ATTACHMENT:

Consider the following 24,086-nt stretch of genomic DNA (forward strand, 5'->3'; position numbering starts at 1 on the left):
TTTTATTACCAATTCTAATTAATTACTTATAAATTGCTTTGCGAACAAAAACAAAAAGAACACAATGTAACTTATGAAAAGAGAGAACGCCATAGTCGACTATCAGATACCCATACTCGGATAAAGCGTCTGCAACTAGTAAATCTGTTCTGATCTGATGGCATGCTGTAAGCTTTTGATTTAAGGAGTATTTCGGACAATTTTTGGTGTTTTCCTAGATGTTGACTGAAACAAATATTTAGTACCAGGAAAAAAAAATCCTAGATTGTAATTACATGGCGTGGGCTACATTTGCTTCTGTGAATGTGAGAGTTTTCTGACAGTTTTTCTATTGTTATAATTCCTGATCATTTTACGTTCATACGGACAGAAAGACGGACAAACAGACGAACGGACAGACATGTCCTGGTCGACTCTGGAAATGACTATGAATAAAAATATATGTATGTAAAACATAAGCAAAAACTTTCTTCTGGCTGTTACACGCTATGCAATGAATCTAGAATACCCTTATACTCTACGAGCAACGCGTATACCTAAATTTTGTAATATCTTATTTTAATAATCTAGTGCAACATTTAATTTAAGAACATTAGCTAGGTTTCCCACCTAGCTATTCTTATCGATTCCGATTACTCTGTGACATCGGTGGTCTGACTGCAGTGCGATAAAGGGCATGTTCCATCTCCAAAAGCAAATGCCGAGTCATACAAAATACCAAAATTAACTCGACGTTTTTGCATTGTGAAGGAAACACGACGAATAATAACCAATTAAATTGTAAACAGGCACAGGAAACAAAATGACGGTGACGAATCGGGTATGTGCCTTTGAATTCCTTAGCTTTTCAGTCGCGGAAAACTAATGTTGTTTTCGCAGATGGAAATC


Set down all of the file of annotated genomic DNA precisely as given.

Consider the following 24,086-nt stretch of genomic DNA (forward strand, 5'->3'; position numbering starts at 1 on the left):
TTTTATTACCAATTCTAATTAATTACTTATAAATTGCTTTGCGAACAAAAACAAAAAGAACACAATGTAACTTATGAAAAGAGAGAACGCCATAGTCGACTATCAGATACCCATACTCGGATAAAGCGTCTGCAACTAGTAAATCTGTTCTGATCTGATGGCATGCTGTAAGCTTTTGATTTAAGGAGTATTTCGGACAATTTTTGGTGTTTTCCTAGATGTTGACTGAAACAAATATTTAGTACCAGGAAAAAAAAATCCTAGATTGTAATTACATGGCGTGGGCTACATTTGCTTCTGTGAATGTGAGAGTTTTCTGACAGTTTTTCTATTGTTATAATTCCTGATCATTTTACGTTCATACGGACAGAAAGACGGACAAACAGACGAACGGACAGACATGTCCTGGTCGACTCTGGAAATGACTATGAATAAAAATATATGTATGTAAAACATAAGCAAAAACTTTCTTCTGGCTGTTACACGCTATGCAATGAATCTAGAATACCCTTATACTCTACGAGCAACGCGTATACCTAAATTTTGTAATATCTTATTTTAATAATCTAGTGCAACATTTAATTTAAGAACATTAGCTAGGTTTCCCACCTAGCTATTCTTATCGATTCCGATTACTCTGTGACATCGGTGGTCTGACTGCAGTGCGATAAAGGGCATGTTCCATCTCCAAAAGCAAATGCCGAGTCATACAAAATACCAAAATTAACTCGACGTTTTTGCATTGTGAAGGAAACACGACGAATAATAACCAATTAAATTGTAAACAGGCACAGGAAACAAAATGACGGTGACGAATCGGGTATGTGCCTTTGAATTCCTTAGCTTTTCAGTCGCGGAAAACTAATGTTGTTTTCGCAGATGGAAATC